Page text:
kenton

City, state will team up for new bikeway and signal on Lombard

by on January 3rd, 2019 at 11:24 am

Latest concept drawing for new crossing of North Lombard at Fenwick/Concord. Note that “access control” likely refers to closing or narrowing driveways of adjacent properties.

The Concord Avenue neighborhood greenway has only one gap in its 2.4 mile route between Overlook Park and North Argyle Street in the Kenton neighborhood: the offset crossing of Lombard Street (a.k.a. Highway 30). But with a new agreement between the Oregon Department of Transportation (they own and manage Lombard) and the Portland Bureau of Transportation, that gap will soon be filled.

The two agencies recently hashed out an intergovernmental agreement (IGA) so that PBOT could do the work to build a new crossing that will link Concord on the south side of Lombard with Fenwick to the north. It’s a much-needed upgrade to an intersection isn’t as safe as it should be. Not only is this a designated neighborhood greenway route, but it’s a popular connector between two neighborhoods (Arbor Lodge and Kenton) and there’s a high school directly adjacent to it.

Streetview looking west on Lombard. Concord is on the left, the half-signal and Fenwick are in the background.

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The gap.

The existing crossing infrastructure — known as a pedestrian half-signal — is also not compliant with federal guidelines. A half-signal exists when there’s a standard traffic signal for the major road, but only stop signs for the minor roads. The Manual on Uniform Traffic Control Devices (MUTCD) explicitly prohibits the use of half-signals due to safety concerns. Studies have shown that when someone actuates the traffic signal on the main road, drivers from the side-street think it’s an opportunity to turn and they don’t realize (or they don’t see) the people in the crosswalk. As of 2015, Portland had 47 such signals and because they’re not recommended by the MUTCD, we haven’t installed one since 1986.

PBOT plans to spend $2 million in Transportation System Development Charges to improve this crossing. In addition to the full signal upgrade they plan to add ADA improvements to the curbs and sidewalk, and create a new bike lane on Lombard. As you can see in the latest concept drawing, the plan is to stripe an unprotected, five-feet wide eastbound bike lane and create a westbound bike lane on the sidewalk for the short distance between Concord and the crossing at Fenwick.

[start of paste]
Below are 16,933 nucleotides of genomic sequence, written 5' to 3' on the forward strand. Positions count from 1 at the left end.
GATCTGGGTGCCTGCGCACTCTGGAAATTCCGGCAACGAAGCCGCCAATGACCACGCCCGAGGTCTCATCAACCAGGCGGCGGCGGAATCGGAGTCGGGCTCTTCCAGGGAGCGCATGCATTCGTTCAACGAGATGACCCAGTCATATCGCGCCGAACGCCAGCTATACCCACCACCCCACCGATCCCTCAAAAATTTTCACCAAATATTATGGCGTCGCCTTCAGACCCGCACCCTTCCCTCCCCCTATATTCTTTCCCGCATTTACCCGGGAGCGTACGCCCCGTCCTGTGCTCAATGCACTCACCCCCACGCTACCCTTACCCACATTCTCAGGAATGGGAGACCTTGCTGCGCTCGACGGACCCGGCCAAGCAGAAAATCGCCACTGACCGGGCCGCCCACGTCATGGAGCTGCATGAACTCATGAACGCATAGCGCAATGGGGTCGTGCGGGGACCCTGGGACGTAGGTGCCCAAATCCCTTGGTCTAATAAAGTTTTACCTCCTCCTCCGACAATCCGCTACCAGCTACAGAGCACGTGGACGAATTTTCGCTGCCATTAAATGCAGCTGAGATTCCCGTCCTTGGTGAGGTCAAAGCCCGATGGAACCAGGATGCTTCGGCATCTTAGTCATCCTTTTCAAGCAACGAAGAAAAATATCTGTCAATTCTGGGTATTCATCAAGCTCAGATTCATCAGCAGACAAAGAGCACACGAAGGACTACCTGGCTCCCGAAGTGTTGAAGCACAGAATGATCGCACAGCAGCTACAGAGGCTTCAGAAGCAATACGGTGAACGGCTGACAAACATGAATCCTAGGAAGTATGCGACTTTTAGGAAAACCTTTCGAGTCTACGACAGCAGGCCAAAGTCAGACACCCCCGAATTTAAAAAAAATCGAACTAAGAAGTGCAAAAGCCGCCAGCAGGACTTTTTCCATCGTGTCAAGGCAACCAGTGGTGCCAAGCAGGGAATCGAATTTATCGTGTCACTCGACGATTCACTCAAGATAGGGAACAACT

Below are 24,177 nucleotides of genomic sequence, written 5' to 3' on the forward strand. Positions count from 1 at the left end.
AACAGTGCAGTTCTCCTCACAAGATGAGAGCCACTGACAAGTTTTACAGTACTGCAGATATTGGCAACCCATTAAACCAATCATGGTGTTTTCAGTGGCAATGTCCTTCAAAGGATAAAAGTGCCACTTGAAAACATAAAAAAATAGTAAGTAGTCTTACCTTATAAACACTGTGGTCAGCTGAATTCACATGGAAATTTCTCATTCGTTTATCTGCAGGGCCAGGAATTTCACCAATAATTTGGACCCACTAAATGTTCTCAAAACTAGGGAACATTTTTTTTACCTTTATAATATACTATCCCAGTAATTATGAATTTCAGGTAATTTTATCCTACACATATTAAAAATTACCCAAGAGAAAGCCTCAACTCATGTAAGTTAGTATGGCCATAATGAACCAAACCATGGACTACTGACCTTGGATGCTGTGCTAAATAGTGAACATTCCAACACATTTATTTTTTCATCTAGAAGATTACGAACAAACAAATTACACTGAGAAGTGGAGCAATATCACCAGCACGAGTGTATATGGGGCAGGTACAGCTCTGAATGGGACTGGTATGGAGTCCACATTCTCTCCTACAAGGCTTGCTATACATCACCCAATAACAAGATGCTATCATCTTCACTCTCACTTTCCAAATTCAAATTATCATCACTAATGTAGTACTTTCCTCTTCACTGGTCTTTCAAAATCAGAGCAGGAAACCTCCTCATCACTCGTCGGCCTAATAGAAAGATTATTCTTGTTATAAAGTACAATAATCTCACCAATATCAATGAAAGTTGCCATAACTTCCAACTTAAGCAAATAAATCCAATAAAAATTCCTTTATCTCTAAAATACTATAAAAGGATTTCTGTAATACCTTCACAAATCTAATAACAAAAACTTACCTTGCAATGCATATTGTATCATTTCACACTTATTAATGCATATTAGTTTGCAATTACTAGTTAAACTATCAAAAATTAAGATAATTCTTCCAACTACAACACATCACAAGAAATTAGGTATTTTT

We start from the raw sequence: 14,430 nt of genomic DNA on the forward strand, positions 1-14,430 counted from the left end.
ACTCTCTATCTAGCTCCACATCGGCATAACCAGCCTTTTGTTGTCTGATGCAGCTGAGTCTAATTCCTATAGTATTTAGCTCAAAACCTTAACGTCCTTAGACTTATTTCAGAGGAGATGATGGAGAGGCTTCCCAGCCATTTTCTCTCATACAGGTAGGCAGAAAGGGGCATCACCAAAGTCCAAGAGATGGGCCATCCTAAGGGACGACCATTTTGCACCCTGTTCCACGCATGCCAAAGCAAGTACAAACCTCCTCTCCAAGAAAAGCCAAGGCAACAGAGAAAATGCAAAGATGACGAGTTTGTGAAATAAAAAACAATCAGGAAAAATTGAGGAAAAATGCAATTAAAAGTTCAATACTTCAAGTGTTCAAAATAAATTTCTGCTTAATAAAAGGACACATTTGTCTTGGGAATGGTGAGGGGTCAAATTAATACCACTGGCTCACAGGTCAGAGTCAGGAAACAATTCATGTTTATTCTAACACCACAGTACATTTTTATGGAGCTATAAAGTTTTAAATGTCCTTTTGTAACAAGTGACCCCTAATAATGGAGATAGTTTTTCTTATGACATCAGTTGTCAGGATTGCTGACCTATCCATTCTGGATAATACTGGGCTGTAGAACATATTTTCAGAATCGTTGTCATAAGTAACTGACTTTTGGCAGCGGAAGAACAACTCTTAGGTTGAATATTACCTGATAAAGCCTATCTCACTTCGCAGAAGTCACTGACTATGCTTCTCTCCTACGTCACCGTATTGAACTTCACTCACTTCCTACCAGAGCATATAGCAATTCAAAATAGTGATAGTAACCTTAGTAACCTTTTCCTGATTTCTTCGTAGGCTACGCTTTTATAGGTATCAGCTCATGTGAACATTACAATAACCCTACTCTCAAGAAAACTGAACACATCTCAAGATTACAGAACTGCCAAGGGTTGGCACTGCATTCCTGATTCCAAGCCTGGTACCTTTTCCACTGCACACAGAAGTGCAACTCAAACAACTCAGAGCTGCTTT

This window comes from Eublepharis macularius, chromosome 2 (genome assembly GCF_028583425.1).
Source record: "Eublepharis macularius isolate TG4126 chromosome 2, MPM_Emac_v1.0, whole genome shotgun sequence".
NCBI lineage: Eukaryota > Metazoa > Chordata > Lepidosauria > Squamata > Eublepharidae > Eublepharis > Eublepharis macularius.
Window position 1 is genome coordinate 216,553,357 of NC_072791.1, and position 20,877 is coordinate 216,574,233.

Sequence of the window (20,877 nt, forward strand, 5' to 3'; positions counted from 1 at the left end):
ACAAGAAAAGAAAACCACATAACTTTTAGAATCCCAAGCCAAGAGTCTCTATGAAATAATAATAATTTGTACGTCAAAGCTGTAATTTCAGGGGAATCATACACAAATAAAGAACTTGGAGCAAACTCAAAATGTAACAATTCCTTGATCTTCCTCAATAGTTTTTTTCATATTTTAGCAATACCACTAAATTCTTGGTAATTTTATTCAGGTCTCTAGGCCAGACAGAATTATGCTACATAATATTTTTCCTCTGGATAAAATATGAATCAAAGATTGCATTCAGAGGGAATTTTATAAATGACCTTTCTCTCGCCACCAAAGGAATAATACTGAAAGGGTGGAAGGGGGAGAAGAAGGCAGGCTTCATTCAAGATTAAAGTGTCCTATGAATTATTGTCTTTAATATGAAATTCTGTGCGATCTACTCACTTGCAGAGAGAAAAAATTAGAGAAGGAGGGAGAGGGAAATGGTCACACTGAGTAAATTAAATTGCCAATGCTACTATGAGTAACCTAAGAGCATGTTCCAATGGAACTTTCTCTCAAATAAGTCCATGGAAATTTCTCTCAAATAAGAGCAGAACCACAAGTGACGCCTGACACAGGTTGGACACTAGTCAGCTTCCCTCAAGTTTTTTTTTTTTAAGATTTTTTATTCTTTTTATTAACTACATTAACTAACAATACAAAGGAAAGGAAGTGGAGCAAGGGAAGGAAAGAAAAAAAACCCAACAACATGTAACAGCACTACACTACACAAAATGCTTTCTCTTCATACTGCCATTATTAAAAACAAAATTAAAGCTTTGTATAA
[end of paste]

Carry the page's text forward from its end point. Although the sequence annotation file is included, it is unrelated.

As you can see in the cross-sections below, the bike lanes would be separated by a two-foot buffer. The space to add them would come from an existing planted median on the sidewalk and from narrowing one of the existing lanes:

(Graphic: ODOT)

Longtime readers will recall that we first mentioned an improvement at this crossing in 2010.

PBOT Communications Director John Brady said today that with the IGA with ODOT now signed, they can move onto final design work. It will be a few months yet until we get an estimated date of completion. Stay tuned.

— Jonathan Maus: (503) 706-8804, @jonathan_maus on Twitter and jonathan@bikeportland.org

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At neighborhood meeting, PBOT explains why they’re making it harder to drive

by on September 13th, 2018 at 12:05 pm

PBOT Project Manager Scott Cohen explained the design to Kenton residents at a meeting last night.
(Photo: Jonathan Maus/BikePortland)

Can we just stop beating around the bush for a second and talk about what the City of Portland Bureau of Transportation is doing to our streets?